I am using Apache Tomcat as web server, it contains multiple web applications.
Url for one of this application is, e.g.http://localhost:8080/myapplication. This particular url work fine.
But i want to use only mypageword instead of all the above url.
URLs aren't "magic words". They are Uniform Resource Locators. In other words, the addresses of things. While you can apply a certain amount of aliasing, there are limits.
http: is the protocol name. It tells your browser to use the HTTP protocol, which is a text-based standard protocol.
'//' is a pathname component. It has to be "//' for web URLs, but it can be other things for other protocols. It indicates that the URL is an absolute URL, not a relative URL.
localhost is the name of the host that the request is going to be sent to. It can be an IP address, a local-domain (relative) hostname, or a fully-qualified domain name (FQDN). If a name is used instead of an IP address, the local computer's domain name resolutions mechanisms will be used to lookup the hostname and convert it to an IP address, since the browser has to know the destination IP address in order to send the request. Most browsers will attempt to resolve an unqualified domain name by addressing the "www" server, so for example, I can code "mousetech.com" and the browser will expand it to www,mousetech.com. Localhost is defined as IP address 127.0.0.1 and almost all OS's have it defined somewhere - usually in the "hosts" file.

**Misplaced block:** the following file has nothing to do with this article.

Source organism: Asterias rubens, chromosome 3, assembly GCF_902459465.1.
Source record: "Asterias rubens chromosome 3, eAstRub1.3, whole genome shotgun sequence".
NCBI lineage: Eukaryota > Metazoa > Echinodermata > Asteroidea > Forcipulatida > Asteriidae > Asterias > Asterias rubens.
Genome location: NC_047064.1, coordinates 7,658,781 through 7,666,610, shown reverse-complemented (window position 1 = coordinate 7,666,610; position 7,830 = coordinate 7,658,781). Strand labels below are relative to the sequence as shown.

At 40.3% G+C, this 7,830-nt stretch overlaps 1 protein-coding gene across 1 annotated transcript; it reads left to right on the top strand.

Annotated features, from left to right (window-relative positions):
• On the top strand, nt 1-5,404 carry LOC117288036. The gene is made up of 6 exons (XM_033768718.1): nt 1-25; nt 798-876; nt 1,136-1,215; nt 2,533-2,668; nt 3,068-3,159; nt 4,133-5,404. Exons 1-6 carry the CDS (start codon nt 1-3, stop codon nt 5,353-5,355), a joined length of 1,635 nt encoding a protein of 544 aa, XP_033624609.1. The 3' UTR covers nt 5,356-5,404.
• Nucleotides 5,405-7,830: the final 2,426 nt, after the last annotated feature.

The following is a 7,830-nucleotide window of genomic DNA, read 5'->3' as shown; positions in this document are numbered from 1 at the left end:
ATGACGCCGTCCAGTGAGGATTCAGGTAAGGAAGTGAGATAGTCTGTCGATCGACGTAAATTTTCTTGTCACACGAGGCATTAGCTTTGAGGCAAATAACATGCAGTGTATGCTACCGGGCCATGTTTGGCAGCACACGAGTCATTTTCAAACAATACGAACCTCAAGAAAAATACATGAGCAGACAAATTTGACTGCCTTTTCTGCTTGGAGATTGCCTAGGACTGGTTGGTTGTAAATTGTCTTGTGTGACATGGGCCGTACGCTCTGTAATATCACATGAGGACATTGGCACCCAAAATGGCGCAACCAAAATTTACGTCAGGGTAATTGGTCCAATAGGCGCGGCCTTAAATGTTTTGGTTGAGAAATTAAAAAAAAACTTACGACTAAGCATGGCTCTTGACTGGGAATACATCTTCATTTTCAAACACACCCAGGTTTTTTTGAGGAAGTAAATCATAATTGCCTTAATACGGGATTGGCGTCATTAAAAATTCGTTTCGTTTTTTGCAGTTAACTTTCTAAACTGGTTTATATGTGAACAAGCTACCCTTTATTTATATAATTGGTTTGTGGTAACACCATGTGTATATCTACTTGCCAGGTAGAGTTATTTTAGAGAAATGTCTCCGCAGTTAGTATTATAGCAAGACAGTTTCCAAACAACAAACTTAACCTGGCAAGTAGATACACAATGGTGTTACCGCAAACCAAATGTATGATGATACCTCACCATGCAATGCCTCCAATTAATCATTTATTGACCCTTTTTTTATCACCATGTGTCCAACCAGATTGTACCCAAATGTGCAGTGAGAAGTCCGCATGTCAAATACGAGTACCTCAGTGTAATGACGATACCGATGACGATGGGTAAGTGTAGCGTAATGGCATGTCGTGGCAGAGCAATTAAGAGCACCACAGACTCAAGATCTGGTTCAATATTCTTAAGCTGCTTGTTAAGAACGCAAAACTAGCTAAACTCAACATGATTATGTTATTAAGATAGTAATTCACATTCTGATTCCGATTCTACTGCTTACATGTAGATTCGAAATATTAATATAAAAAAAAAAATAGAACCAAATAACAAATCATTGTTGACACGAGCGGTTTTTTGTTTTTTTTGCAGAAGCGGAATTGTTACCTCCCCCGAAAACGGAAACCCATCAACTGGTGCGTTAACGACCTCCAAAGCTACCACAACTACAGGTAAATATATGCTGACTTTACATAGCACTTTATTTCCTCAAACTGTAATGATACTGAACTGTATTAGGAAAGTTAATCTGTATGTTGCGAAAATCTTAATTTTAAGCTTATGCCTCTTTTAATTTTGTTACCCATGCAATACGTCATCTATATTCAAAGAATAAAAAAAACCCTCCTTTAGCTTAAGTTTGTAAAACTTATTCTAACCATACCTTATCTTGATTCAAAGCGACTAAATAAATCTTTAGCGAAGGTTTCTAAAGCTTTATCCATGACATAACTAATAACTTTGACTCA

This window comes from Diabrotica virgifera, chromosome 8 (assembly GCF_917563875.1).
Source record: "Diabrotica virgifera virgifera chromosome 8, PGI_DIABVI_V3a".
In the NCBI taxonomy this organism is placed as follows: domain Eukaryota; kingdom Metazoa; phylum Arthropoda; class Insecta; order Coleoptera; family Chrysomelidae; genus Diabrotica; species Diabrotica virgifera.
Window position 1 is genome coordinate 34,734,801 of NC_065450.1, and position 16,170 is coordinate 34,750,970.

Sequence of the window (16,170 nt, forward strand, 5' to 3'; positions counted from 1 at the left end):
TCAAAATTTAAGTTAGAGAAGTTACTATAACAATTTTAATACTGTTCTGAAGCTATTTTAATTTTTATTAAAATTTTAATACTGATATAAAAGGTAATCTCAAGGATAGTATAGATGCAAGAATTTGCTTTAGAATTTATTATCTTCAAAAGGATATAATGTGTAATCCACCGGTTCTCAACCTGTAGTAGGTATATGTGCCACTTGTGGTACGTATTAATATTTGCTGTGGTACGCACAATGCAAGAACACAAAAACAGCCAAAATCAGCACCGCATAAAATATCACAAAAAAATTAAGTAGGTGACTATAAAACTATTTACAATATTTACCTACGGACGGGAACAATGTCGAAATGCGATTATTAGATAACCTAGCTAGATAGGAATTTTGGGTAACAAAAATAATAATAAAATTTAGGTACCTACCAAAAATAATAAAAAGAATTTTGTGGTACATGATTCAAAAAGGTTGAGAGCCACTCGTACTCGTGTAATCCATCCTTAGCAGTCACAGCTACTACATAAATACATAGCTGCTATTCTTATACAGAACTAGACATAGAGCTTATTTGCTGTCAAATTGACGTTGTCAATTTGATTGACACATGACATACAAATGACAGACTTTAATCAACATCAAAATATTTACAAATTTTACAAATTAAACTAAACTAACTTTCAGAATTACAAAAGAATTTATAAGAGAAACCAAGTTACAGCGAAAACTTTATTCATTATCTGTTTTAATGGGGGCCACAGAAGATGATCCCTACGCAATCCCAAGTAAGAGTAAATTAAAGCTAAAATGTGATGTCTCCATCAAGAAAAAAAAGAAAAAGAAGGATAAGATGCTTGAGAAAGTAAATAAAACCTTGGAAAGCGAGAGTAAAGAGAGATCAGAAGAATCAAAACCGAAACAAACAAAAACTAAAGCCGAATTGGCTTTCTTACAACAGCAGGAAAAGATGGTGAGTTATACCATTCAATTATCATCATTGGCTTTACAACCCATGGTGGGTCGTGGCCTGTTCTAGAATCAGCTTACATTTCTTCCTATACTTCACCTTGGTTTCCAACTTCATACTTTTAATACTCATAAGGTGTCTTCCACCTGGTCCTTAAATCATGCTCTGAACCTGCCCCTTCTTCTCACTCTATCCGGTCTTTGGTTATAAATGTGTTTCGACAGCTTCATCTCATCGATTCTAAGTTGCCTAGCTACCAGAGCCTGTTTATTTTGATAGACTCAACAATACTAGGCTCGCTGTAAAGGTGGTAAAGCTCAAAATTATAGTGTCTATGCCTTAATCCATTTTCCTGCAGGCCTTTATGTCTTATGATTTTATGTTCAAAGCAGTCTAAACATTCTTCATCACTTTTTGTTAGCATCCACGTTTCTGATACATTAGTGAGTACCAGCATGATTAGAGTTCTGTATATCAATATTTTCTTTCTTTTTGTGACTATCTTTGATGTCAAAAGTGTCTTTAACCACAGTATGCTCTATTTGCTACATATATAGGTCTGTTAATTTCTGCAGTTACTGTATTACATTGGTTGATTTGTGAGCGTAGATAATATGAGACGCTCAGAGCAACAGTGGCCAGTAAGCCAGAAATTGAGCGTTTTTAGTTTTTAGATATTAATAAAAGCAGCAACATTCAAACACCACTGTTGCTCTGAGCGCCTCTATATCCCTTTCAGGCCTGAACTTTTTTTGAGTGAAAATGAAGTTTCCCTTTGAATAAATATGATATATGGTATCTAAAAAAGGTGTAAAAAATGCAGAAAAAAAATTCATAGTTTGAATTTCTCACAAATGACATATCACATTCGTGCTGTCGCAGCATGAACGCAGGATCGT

8080 is the port. Almost every Internet protocol has a default/preferred port (or set of ports). For http, this port is 80, so the "8080" is an override and therefore not optional. DNS resolves ONLY IP addresses, not port numbers, so anything but port 80 MUST be explicitly declared.
myapplication is the name of the web application context that distinguishes one web application from another so that Tomcat will know whuch app the request will be fed to.
Any aliasing or URL-rewriting mechanisms must ultimately resolve to give all of the above information. Any information that isn't supplied will be inferred based on the client's current context. For example, I could specify a URL of "http:mypage" on a http://localhost:8080/myapplication page, and the browser would expand this to http://localhost:8080/myapplication/mypage. However, the browser navigation bar won't have that context, and the browser will typically attempt to expand a "mypage" URL into "http://www.mypage:80/". Unless it gets cute and just decides that's a search request and routes it to bing, google, yahoo, or whoever.
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